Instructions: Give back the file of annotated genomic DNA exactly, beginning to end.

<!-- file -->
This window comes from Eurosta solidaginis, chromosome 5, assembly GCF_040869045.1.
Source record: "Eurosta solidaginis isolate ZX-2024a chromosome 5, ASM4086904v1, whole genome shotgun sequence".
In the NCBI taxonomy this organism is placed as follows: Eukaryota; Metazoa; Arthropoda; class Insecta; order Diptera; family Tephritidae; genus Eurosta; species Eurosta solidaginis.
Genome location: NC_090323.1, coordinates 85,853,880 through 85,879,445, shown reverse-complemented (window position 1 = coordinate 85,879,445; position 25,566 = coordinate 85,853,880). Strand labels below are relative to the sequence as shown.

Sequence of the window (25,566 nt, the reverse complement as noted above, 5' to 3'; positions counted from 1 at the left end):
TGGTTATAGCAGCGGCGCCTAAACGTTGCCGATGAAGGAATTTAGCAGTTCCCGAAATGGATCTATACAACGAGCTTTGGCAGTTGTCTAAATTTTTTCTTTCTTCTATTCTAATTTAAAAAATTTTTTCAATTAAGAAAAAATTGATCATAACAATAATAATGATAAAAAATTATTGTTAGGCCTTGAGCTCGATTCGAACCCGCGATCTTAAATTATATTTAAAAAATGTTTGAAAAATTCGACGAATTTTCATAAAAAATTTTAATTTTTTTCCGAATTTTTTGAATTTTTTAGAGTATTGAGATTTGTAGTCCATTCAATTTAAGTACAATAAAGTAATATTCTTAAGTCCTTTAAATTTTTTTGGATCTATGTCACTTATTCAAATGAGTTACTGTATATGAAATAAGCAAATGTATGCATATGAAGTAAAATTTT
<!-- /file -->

This window comes from Eurosta solidaginis, chromosome 5, assembly GCF_040869045.1.
Source record: "Eurosta solidaginis isolate ZX-2024a chromosome 5, ASM4086904v1, whole genome shotgun sequence".
In the NCBI taxonomy this organism is placed as follows: Eukaryota; Metazoa; Arthropoda; class Insecta; order Diptera; family Tephritidae; genus Eurosta; species Eurosta solidaginis.
Genome location: NC_090323.1, coordinates 85,853,880 through 85,879,445, shown reverse-complemented (window position 1 = coordinate 85,879,445; position 25,566 = coordinate 85,853,880). Strand labels below are relative to the sequence as shown.

Sequence of the window (25,566 nt, the reverse complement as noted above, 5' to 3'; positions counted from 1 at the left end):
TGGTTATAGCAGCGGCGCCTAAACGTTGCCGATGAAGGAATTTAGCAGTTCCCGAAATGGATCTATACAACGAGCTTTGGCAGTTGTCTAAATTTTTTCTTTCTTCTATTCTAATTTAAAAAATTTTTTCAATTAAGAAAAAATTGATCATAACAATAATAATGATAAAAAATTATTGTTAGGCCTTGAGCTCGATTCGAACCCGCGATCTTAAATTATATTTAAAAAATGTTTGAAAAATTCGACGAATTTTCATAAAAAATTTTAATTTTTTTCCGAATTTTTTGAATTTTTTAGAGTATTGAGATTTGTAGTCCATTCAATTTAAGTACAATAAAGTAATATTCTTAAGTCCTTTAAATTTTTTTGGATCTATGTCACTTATTCAAATGAGTTACTGTATATGAAATAAGCAAATGTATGCATATGAAGTAAAATTTT